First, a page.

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    Thanks for the advice Chu.

    Unfortunately I don't own the house.

    I'm not sure how I would test the voltage drops during brownouts, I'm assuming that there is some type of equipment I could purchase or rent for a while that would tell me this?

    As you suggested, I took a look at Triplite, APC and Best Power.
    According to my TV manual the power consumtion is 205W and the lamp consumption is listed at 110W.
    I found the following comparable units:
    APC SUA750
    TrippLite SMART750SLT
    Best Power Fortress

    They all seem pretty comparable and can handle 375VA/250W for 20 mintues (half load). Does this appear to be an adequate battery backup system in your opinion?
    The TV model is a JVC HD567BP7. That and a sony dvd player are the only pieces of equipment I have currently. After forum browsing I've settled on the Yamaha RXV-2600 for a receiver.
    Assuming I purchase one of the afore mentioned battery backup units, would getting something like a Monster HTS 2500 MKII for the receiver and the dvd player be overkill?
     
  4. Chu Gai

    Chu Gai Lead Actor

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    Well Jesper, you could always monitor the voltage during these brownouts with a multimeter. Basic ones are pretty inexpensive. Although, if you're noticing severe dimming of your lights, this might not be so necessary.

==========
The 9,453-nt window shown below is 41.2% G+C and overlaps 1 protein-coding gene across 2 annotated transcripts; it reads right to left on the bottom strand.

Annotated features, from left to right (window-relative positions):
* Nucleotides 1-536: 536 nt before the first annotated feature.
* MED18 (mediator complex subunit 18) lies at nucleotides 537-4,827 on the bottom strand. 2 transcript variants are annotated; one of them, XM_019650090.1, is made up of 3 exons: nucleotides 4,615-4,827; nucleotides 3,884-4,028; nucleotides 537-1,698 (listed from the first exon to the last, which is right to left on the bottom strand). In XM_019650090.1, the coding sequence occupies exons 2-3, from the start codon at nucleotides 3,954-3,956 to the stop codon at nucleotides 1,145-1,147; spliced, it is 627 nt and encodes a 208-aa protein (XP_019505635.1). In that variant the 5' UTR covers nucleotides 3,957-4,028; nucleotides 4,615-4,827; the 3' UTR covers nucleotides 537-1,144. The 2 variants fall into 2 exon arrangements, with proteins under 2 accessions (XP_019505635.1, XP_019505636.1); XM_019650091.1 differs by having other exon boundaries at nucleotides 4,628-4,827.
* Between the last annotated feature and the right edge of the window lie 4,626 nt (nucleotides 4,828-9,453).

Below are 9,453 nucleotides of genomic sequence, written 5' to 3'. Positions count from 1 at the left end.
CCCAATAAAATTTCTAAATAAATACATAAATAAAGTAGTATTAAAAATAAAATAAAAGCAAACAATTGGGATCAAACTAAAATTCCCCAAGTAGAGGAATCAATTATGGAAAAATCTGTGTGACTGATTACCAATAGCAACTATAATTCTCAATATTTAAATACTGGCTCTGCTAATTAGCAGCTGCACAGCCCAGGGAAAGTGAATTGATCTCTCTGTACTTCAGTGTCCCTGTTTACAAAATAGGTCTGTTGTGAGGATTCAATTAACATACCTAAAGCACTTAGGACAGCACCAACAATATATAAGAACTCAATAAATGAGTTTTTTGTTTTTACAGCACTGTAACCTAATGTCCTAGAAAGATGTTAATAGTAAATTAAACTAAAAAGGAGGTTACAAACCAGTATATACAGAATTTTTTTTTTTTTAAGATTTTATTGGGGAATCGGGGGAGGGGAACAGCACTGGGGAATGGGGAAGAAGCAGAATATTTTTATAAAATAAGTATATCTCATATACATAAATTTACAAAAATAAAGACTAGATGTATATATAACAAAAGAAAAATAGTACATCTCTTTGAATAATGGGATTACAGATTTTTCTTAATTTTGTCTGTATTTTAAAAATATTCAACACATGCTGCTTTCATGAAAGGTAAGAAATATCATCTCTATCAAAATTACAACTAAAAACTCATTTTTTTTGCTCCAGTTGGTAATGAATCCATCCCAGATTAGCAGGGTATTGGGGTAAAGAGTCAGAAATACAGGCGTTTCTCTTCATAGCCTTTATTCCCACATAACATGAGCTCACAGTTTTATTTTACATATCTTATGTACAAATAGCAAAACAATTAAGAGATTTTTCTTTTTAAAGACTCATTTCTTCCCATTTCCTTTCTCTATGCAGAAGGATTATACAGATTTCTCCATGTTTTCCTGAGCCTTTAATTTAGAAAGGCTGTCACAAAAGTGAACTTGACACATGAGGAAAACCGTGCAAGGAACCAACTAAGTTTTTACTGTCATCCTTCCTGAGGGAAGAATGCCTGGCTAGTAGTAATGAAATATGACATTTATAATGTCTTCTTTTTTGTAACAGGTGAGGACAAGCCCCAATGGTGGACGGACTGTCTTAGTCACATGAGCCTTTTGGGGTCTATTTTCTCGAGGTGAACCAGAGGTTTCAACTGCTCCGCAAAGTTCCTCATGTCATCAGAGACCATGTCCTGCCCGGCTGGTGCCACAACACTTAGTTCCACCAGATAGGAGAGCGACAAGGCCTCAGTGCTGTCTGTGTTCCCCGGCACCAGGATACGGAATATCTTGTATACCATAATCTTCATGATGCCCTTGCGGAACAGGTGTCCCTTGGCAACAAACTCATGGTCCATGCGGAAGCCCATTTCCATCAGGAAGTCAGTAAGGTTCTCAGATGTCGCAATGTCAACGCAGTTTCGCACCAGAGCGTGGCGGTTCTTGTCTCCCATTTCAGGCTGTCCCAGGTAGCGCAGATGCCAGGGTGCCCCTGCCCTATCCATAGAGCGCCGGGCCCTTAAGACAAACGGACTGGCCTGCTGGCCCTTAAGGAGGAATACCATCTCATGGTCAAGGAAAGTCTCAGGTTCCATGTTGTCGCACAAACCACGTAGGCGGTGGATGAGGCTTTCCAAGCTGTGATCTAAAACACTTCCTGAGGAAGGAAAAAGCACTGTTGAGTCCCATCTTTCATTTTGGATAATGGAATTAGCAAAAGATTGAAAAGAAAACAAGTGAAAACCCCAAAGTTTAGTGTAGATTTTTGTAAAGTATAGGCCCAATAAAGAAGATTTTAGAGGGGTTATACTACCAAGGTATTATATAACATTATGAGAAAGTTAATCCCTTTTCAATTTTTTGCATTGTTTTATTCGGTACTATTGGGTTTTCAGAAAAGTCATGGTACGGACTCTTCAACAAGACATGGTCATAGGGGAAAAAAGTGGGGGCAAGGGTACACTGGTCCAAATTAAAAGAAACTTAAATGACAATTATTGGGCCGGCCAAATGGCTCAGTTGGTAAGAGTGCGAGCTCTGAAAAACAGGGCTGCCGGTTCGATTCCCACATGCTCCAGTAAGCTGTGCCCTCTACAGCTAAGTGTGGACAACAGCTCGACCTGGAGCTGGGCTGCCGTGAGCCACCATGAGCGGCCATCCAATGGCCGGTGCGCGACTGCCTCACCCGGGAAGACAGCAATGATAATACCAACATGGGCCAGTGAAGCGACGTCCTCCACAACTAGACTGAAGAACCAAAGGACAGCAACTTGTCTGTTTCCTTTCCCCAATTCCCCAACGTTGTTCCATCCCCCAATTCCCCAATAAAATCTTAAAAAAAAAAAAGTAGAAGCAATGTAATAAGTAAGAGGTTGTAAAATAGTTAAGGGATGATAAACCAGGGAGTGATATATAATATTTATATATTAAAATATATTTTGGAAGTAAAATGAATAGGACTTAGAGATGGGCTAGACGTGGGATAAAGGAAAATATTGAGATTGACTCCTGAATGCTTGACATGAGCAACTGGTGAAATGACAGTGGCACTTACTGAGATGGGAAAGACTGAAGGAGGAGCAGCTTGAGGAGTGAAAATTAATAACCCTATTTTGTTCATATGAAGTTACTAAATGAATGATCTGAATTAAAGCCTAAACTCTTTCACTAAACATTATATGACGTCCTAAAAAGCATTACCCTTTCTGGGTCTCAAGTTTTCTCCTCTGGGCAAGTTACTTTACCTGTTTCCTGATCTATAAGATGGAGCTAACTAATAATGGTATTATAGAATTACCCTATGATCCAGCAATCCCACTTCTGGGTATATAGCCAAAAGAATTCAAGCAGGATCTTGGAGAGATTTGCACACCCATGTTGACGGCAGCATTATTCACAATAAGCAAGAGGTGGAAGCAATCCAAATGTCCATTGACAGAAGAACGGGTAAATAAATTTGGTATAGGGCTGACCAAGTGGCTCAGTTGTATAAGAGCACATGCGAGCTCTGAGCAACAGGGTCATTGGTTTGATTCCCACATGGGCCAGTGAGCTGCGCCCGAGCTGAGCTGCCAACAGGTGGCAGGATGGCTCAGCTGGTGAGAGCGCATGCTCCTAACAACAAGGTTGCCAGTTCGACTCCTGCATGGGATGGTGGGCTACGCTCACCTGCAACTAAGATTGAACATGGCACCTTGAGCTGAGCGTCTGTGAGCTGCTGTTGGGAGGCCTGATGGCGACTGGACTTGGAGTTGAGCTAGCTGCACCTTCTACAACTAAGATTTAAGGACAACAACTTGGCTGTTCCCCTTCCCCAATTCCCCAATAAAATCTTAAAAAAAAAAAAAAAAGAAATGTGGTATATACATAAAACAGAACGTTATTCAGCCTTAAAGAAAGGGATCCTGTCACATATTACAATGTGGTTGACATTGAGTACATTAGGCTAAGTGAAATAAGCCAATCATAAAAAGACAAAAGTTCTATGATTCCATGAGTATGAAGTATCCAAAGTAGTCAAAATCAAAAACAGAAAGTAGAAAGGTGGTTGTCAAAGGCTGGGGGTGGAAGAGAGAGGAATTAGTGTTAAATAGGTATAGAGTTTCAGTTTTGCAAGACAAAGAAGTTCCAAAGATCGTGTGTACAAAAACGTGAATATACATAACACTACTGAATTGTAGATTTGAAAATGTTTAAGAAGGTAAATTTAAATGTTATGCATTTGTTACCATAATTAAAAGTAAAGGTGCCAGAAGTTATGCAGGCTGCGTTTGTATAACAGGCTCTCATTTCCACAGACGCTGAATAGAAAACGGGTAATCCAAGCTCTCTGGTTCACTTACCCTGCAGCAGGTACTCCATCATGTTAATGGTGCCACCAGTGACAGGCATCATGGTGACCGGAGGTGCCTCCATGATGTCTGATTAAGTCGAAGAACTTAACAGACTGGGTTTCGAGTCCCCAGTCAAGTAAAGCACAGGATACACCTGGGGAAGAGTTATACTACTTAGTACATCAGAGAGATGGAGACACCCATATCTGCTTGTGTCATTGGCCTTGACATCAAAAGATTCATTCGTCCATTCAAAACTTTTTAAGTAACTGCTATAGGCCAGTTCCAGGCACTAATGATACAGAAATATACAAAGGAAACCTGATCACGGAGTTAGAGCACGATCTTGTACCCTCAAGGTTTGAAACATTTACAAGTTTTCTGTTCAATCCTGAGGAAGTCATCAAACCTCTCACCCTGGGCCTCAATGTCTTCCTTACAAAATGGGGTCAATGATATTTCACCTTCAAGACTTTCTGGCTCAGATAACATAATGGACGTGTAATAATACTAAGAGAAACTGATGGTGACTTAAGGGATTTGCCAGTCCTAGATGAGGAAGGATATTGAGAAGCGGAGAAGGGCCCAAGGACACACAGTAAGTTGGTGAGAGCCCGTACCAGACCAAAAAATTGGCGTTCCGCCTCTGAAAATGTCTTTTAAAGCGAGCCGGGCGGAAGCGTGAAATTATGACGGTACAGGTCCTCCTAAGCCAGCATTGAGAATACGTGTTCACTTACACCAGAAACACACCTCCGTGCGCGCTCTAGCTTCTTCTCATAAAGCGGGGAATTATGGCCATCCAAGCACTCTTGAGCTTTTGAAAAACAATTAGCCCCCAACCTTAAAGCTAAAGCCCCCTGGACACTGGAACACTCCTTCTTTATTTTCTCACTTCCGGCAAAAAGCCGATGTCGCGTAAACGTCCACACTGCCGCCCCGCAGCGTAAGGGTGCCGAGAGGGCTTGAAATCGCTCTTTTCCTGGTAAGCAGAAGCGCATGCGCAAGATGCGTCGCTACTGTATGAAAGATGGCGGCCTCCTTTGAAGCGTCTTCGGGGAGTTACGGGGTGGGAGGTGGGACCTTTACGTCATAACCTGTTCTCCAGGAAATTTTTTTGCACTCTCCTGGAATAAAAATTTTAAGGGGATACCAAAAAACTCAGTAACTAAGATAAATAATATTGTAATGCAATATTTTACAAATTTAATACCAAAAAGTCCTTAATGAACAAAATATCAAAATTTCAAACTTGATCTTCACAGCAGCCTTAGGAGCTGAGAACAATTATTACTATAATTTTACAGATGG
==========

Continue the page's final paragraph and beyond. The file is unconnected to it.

IMO, since you're a renter and are looking to be able to shut down your lamp in an orderly fashion, I think you ought to be looking at products that also provide some basic surge protection not only for you AC (not air conditioning but the wall outlets) as well as your cable. Also, it's not such a terrible idea for the device to have the ability to monitor voltages but other parameters such as battery life. This way you're not caught with your pants down. As an example, consider the line of products from Tripplite that have to do with people that have AV setups such as yourself: http://www.tripplite.com/products/au...nsumer_ups.cfm

    If we look at the Smart1200LCD, $247 list (should be able to find it for less online, I found it for $140), it'll run for about 11 minutes with a half load of 350 watts. I'm not sure if I'm figuring out your power consumption the right way by adding 205 + 110 to give me a 315 watts potential draw, but better safe than sorry. So this device should give you plenty of time to turn off your system and also cool off your bulb. Also, it's got 8 outlets, 4 of which can be devoted to things that need battery back up and 4 that are strictly surge protected. So, you'll be able to hook up all your equipment to it. There's a display to monitor things and you can have the unit on your shelf or simply vertical. Either way, the display rotates to make life easier. It can correct for brownouts and overvoltages to a point without using the battery. Also, you can run your incoming cable, whether its CATV or satellite through it and this way you provide some protection against surges coming in.

    That's only an idea Jesper. I'd recommend you look at comparable models that offer similar feature sets and capabilities from a couple of different companies then just comparison shop them on the web. Find out s/h, return policies, restocking fees, how they handle damages or defects, etc.
     
  5. Jesper_B

    Jesper_B Auditioning

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    Excellent information. Thank you much, I really appreciate it.